Skip to main content

My new book! Faithful Living: Discipleship, Creed, and Ethics

I’m a little late flagging this up here, but my book Faithful Living: Discipleship, Creed, and Ethics was released by SCM Press in December 2019 — a little bit earlier than expected (and hopefully in time for a few last-minute Christmas presents!). The basic premise of the book is a bit of a thought-experiment: I am interested in the kinds of decisions and actions that may be inferred or implied for those who believe and regularly recite the Nicene Creed. I don’t pretend this is an exhaustive moral commentary, nor that the basic approach isn’t without some qualification, but I do try and join the dots between the confessional substance of the Christian faith (with which many worshipers are familiar because of liturgical confession) and the every-day choices that most Christians are required to make. It comes from the conviction that doctrinal commitments implicate our moral lives. The blurb summarises it as follows:
How can the things we do and say in Church impact our lives and shape the decisions we make on a daily basis? What kind of life is implied for people who believe the things that Christians believe?
Faithful Living attempts to think through these questions and considers the formational impact worship can have on Christian ethics, and therefore on the lives of Christian disciples. It focuses on one of the Church’s regular practices, reciting the Nicene Creed, and offers an ethical commentary on the Creed’s key ideas and themes, challenging Christians from all traditions to think through their faith in order to live faith-fully before God. In so doing, it seeks to hold Christian belief and practice (what are often more formally called doctrine and practice) together. Each chapter addresses one clause from the Creed, attending to its theological meaning, before turning to the ethical implications associated with it. Topics include community, food, politics, disability, suffering, hope, discernment, and catechesis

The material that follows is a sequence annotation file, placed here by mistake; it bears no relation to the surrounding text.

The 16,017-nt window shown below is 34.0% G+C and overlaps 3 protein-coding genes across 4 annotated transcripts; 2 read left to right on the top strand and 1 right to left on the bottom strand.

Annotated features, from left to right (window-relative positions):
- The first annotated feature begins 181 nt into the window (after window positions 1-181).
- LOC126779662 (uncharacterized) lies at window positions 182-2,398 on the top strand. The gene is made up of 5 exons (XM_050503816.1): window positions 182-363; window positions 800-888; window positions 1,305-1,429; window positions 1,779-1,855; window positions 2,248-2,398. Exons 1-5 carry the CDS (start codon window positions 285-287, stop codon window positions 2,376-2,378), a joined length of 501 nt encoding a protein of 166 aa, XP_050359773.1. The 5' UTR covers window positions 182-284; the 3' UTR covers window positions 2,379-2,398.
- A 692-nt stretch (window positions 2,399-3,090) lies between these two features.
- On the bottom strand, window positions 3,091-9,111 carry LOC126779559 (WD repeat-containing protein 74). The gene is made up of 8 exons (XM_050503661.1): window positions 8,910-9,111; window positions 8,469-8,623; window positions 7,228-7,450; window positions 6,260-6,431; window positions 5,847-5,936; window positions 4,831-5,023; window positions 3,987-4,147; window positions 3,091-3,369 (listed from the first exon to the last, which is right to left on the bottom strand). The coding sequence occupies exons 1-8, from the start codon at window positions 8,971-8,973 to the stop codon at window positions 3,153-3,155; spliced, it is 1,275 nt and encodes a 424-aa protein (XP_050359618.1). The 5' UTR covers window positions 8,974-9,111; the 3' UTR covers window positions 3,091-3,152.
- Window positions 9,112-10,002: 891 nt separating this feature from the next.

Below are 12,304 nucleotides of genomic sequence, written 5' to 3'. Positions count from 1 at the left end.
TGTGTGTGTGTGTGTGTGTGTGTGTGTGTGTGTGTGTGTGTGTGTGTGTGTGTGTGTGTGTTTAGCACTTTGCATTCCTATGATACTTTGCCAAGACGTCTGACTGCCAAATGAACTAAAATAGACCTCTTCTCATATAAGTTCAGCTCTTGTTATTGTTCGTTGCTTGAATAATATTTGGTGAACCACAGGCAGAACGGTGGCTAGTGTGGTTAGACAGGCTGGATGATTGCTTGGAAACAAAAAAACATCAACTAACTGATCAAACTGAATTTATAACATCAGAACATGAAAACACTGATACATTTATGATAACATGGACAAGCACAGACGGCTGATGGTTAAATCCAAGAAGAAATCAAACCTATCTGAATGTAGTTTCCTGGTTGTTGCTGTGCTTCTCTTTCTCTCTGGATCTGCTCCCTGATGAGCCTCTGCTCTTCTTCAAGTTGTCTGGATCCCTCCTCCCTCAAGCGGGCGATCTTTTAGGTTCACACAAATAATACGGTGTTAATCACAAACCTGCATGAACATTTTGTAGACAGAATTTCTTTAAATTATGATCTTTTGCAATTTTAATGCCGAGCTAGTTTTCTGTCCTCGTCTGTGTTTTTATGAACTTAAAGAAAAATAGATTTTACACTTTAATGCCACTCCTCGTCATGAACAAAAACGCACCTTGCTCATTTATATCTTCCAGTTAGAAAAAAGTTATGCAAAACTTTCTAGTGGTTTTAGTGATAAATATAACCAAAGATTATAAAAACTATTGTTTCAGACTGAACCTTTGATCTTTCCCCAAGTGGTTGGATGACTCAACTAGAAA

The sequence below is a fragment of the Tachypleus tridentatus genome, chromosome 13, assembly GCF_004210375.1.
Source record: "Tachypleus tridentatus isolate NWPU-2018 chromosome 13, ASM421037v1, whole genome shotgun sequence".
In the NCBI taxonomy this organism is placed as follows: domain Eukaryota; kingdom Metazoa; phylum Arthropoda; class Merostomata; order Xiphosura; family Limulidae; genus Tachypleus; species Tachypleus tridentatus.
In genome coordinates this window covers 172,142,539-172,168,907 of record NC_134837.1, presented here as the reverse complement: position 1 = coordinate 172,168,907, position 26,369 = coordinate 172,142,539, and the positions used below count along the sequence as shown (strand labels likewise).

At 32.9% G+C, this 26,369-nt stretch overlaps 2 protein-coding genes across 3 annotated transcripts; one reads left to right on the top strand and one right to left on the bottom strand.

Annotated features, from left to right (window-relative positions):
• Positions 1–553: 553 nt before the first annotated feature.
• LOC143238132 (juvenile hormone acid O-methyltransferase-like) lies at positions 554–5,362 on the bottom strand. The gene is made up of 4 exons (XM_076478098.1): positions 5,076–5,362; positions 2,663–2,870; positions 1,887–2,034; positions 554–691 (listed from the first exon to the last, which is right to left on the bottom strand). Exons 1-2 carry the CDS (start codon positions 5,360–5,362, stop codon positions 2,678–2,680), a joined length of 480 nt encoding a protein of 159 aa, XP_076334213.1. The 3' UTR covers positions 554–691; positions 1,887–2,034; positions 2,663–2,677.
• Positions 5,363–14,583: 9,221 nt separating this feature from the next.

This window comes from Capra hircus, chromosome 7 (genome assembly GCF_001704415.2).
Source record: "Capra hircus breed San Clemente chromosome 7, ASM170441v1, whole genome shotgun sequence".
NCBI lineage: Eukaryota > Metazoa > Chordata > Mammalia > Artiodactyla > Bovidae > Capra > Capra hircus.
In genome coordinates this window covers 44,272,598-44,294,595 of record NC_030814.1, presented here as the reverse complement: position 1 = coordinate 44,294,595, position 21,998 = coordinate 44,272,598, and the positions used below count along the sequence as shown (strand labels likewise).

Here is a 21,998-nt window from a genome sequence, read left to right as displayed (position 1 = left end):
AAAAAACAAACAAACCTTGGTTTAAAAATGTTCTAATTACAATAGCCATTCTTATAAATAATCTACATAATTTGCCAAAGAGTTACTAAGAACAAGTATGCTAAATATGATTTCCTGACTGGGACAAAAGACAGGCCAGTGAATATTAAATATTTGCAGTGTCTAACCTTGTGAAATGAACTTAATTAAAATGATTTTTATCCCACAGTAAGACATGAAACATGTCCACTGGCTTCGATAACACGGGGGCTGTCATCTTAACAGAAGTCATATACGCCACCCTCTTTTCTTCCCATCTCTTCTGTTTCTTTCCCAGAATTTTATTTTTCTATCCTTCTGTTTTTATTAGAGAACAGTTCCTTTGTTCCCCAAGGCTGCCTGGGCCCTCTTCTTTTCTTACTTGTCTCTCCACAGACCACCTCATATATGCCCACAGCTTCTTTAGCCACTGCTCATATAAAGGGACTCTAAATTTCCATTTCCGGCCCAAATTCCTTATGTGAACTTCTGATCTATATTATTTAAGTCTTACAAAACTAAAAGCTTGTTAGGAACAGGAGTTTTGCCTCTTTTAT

I am very grateful to the Bishops of Lancaster and Kensington, Rt Revd Dr Jill Duff and Rt Revd Dr Graham Tomlin respectively, for their generous endorsements of the book, as well as Professor David Clough, Professor of Theological Ethics at the University of Chester, UK, for his. The fact that bishops and professors were asked by the publishers to endorse it says something about the nature of the argument: it straddles both the academy and the Church, marshalling insights from academic theology in service of the community of the faithful. I try to bring my experiences as both a parish priest and a seminary teacher into constructive conversation too, showing how the Christian life is resourced by theology (even if, in the end, it is a pneumatic life - as I argue in ch.8). As the sub-title suggests, my focus is the theological and practical sustance of discipleship, and the way in which the more obviously identity-conferring commitments we make in worship and credal confession have radical implications for the rest of our lives. Worship in general, and credal confession as a particular part of that, forms and shapes us by orientating us Godward. So, as the blurb suggests, I spend some time in each chapter overviewing the theology of each of the major claims of the Creed (and sometimes discussing competing theological accounts of the Creed’s meaning), before asking about its implications for our lives beyond gathered worship. The aim is to try to make some practical suggestions about the kinds of decisions and actions Christians might undertake, and point to the wider resources available to help with that. The chapters are as follows:

Nicene Creed 8

1. Ethics by Implication 9

2. ‘We Believe in God’: Community and Morality 29
3. ‘Maker of Heaven and Earth’: Consuming Our Fellow Creatures 51
4. ‘In One Lord, Jesus Christ’: Political Responsibility 75
5. ‘Conceived of the Holy Spirit, Born of the Virgin Mary’: Disability and Humanity 95
6. ‘Suffered Death and was Buried’: Suffering 116
7. ‘On the Third Day He Rose Again’: Hope and Moral Vision 132